In addition to this contract, Eccrine is close to producing advanced wearables that act as mini-laboratories on your arm and other skin locations. As featured by the Washington Post in Thomas Heath’s “Your sweat could tell you when to make a baby—and more,” Robert Beech, co-founder and CEO of Eccrine, described, “The goal is not to have to stick needles and catheters into people. In the context of daily life, work, sleep, play, the goal is to have a window into the current physiological status of the wearer… What blood results are for invasive medicine using needles, sweat has to be for noninvasive to get and measure cholesterol, cortisol, ovulation monitoring, fertility, and reproductive health. It could be used to determine electrolyte loss, which can be used for cardiac patients.”
 

Eccrine wearable device on arm. Photo/Eccrine Systems, Inc.

Eccrine wearable device on arm. Photo/Eccrine Systems, Inc.


Heikenfeld’s innovative life-sciences research was recently spotlighted in the prestigious research journal, Nature. Neil Savage’s feature, “Ohio’s Bio Boom,” states Heikenfeld, Eccrine Systems, and UC are key leaders in Ohio’s flourishing bioscience sector. Nature made special mention of UC’s unprecedented Technology Accelerator for Commercialization (UCTAC) in the article, which is “a one-stop resource for transitioning scientific breakthroughs into market opportunities, maximizing the societal impact and economic return on UC innovation.”

Heikenfeld confirms, “Consumer electronics is not something Cincinnati is known for. But biotech in Ohio—you’re able to find really great people… It’s a great place to turn research into a company. It’s the universities, it’s the venture-capital community, it’s urban revitalization, it’s the regional strategy—it’s everything you need. We’re changing perceptions, and the proof is in the success.”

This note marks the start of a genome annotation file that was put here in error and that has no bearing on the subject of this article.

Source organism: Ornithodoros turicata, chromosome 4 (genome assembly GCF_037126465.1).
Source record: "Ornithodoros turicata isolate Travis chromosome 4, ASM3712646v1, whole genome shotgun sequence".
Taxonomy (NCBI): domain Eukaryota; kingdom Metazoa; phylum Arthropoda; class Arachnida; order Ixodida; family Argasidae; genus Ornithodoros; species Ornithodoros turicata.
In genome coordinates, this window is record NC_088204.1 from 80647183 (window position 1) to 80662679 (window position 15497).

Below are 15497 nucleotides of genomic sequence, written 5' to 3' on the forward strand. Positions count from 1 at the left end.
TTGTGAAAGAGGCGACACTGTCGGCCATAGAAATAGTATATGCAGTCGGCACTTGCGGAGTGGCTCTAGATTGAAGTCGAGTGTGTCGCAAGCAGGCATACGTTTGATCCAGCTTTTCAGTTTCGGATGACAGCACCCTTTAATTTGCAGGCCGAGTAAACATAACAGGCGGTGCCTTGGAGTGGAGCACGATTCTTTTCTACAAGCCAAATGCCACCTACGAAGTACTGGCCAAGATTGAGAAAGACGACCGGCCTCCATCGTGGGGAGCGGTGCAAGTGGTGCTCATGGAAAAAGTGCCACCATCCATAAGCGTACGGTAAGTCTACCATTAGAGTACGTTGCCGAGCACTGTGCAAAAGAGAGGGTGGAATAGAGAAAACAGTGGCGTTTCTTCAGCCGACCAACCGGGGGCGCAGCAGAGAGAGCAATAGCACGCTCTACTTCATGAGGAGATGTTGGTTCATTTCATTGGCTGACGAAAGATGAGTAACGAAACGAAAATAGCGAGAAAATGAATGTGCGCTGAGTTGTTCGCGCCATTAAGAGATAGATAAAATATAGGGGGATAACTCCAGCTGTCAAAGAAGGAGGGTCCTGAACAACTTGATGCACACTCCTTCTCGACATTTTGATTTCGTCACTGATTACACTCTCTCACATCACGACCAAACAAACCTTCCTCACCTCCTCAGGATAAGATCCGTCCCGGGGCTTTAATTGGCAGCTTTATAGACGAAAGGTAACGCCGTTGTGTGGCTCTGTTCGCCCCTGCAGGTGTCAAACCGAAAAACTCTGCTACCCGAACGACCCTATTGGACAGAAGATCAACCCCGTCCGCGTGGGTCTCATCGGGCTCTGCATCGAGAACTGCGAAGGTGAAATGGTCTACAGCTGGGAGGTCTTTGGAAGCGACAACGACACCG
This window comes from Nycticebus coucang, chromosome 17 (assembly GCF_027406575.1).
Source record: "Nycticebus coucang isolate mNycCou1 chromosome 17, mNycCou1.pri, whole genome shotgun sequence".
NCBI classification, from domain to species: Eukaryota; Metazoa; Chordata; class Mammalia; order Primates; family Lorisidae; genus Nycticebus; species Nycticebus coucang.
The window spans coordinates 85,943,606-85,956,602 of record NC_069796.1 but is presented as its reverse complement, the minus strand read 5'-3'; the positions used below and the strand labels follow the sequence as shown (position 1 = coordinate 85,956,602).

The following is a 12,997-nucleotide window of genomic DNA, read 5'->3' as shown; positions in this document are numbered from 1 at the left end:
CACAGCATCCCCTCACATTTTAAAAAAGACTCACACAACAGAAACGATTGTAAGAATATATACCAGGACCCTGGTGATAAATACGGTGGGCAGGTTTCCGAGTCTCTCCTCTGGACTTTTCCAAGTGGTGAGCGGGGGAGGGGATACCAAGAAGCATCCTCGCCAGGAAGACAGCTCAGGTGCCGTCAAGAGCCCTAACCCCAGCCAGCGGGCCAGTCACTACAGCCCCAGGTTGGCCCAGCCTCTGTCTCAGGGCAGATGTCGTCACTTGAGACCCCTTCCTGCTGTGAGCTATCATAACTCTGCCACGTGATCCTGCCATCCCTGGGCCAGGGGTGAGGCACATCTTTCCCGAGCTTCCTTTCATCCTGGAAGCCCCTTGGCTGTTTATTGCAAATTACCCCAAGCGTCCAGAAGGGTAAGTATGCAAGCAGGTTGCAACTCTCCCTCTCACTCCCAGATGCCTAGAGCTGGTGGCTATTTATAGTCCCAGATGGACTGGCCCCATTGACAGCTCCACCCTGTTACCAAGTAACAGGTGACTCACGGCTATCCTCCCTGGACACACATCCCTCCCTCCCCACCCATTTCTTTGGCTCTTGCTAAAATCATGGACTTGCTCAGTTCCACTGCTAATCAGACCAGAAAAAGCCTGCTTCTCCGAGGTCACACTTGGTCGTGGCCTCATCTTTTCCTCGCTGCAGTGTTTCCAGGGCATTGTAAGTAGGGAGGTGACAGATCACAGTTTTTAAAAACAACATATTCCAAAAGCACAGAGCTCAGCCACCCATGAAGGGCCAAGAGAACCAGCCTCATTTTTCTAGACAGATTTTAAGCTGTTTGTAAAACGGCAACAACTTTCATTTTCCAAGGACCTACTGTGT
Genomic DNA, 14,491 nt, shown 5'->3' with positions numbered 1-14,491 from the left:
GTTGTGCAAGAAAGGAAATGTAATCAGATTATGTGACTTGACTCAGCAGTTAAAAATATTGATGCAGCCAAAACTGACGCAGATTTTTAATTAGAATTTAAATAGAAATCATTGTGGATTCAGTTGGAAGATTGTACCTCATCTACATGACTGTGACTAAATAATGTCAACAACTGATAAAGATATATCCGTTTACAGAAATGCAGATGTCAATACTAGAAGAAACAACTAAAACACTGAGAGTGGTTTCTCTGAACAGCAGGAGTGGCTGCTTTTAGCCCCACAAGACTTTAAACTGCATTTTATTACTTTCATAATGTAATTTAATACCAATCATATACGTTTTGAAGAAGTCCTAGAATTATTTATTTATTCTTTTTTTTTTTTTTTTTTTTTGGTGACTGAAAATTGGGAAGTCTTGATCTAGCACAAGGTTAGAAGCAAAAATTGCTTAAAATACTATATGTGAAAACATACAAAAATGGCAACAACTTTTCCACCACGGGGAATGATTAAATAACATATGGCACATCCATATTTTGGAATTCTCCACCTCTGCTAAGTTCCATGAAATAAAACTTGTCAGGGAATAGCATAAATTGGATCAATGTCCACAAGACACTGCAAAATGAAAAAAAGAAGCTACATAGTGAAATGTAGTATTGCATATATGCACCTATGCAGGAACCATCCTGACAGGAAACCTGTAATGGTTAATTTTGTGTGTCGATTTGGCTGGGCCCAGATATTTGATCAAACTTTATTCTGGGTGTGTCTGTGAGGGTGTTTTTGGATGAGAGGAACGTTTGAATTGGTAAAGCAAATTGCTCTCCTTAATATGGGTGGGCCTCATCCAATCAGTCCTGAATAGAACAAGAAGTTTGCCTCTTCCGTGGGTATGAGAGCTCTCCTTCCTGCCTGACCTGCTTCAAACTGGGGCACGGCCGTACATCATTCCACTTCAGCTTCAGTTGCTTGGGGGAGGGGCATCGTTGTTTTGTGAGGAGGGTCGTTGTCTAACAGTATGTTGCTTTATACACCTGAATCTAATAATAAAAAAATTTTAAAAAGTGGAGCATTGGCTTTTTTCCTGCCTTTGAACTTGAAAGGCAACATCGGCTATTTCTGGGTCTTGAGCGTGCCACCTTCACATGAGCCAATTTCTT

About Eccrine Systems, Inc.

Eccrine Systems is a privately held company dedicated to improving human health, safety, and productivity through the innovation and development of advanced sweat sensing technologies. The Cincinnati-based company was founded in 2013 to commercialize technology and intellectual property that was exclusively licensed from the University of Cincinnati, and with the funding support of CincyTech and its network of local, regional and national investment sources. To learn more, please visit
www.eccrine.com.

About the UC College of Engineering and Applied Science
The UC College of Engineering and Applied Science unleashes education by immersing students in a rigorous and innovative curriculum and culture of real-world, experience-based learning. The value of a CEAS degree is unparalleled, providing elevated placement, greater earning potential and unlimited post-graduate options. Because here,
WE ENGINEER BETTER™.

About the University of Cincinnati
The University of Cincinnati offers students a balance of educational excellence and real-world experience. UC is a public research university with an enrollment of more than 44,000 students and has been named "Among the top tier of the Best National Universities," according to U.S. News & World Report.
 

Contact: Ashley Duvelius
Date:     May 15, 2017